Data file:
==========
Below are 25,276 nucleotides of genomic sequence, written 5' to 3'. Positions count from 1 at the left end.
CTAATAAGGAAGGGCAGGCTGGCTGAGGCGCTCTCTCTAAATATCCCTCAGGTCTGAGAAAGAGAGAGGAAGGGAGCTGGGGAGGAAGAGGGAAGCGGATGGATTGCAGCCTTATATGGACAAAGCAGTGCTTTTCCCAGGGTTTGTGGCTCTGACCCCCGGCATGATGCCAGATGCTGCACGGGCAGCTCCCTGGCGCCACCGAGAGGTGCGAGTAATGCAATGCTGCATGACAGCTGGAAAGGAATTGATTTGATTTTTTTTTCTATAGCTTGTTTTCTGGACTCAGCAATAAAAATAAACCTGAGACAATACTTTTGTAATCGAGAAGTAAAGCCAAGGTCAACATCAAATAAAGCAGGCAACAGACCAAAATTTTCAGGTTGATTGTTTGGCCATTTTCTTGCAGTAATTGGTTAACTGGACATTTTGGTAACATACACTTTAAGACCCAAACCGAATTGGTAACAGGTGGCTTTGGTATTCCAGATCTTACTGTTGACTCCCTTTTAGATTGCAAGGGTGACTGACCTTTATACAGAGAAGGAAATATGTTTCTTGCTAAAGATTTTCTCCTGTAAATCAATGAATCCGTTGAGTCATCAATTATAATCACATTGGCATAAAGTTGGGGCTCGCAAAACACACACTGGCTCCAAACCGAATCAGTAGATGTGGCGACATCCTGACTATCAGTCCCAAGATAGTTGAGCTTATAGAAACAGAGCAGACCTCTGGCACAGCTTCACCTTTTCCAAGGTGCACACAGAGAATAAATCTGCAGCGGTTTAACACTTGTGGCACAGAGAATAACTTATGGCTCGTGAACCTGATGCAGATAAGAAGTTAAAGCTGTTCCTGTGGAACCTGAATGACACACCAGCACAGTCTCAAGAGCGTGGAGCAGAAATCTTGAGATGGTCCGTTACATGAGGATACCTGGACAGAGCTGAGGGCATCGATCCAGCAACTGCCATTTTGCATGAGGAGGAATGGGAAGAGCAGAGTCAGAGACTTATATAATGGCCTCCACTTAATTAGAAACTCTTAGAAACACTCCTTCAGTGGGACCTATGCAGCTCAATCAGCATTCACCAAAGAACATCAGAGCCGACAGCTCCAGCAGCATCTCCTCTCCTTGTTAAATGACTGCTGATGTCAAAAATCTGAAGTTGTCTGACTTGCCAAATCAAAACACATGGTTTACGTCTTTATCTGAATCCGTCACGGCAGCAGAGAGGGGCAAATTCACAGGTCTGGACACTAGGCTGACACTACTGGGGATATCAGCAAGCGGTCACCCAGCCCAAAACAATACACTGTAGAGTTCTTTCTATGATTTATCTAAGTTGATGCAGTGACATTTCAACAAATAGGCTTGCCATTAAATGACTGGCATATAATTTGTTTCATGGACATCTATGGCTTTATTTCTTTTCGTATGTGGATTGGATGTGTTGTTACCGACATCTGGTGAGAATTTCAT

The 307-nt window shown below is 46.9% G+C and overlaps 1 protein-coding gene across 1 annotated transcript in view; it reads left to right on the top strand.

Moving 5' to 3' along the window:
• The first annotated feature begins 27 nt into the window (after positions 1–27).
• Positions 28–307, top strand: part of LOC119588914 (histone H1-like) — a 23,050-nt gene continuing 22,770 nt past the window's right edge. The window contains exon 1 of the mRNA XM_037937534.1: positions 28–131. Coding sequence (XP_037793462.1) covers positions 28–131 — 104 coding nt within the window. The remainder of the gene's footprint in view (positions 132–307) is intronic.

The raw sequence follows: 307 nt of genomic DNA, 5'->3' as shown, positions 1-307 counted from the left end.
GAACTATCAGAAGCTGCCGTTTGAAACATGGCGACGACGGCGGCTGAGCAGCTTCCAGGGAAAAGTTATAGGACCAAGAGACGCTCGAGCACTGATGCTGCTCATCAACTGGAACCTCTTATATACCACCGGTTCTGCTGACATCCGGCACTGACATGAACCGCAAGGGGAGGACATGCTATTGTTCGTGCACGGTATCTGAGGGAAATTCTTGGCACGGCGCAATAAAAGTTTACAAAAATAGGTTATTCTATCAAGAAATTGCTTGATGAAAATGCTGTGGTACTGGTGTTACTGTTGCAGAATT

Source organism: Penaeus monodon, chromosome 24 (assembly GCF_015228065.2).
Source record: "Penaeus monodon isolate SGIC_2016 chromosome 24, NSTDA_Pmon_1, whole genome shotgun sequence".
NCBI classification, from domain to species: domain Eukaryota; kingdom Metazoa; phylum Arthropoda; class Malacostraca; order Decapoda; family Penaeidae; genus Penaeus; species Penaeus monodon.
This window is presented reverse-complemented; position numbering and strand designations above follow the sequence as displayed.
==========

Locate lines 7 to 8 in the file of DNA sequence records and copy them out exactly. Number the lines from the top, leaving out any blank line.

The raw sequence follows: 307 nt of genomic DNA, 5'->3' as shown, positions 1-307 counted from the left end.
GAACTATCAGAAGCTGCCGTTTGAAACATGGCGACGACGGCGGCTGAGCAGCTTCCAGGGAAAAGTTATAGGACCAAGAGACGCTCGAGCACTGATGCTGCTCATCAACTGGAACCTCTTATATACCACCGGTTCTGCTGACATCCGGCACTGACATGAACCGCAAGGGGAGGACATGCTATTGTTCGTGCACGGTATCTGAGGGAAATTCTTGGCACGGCGCAATAAAAGTTTACAAAAATAGGTTATTCTATCAAGAAATTGCTTGATGAAAATGCTGTGGTACTGGTGTTACTGTTGCAGAATT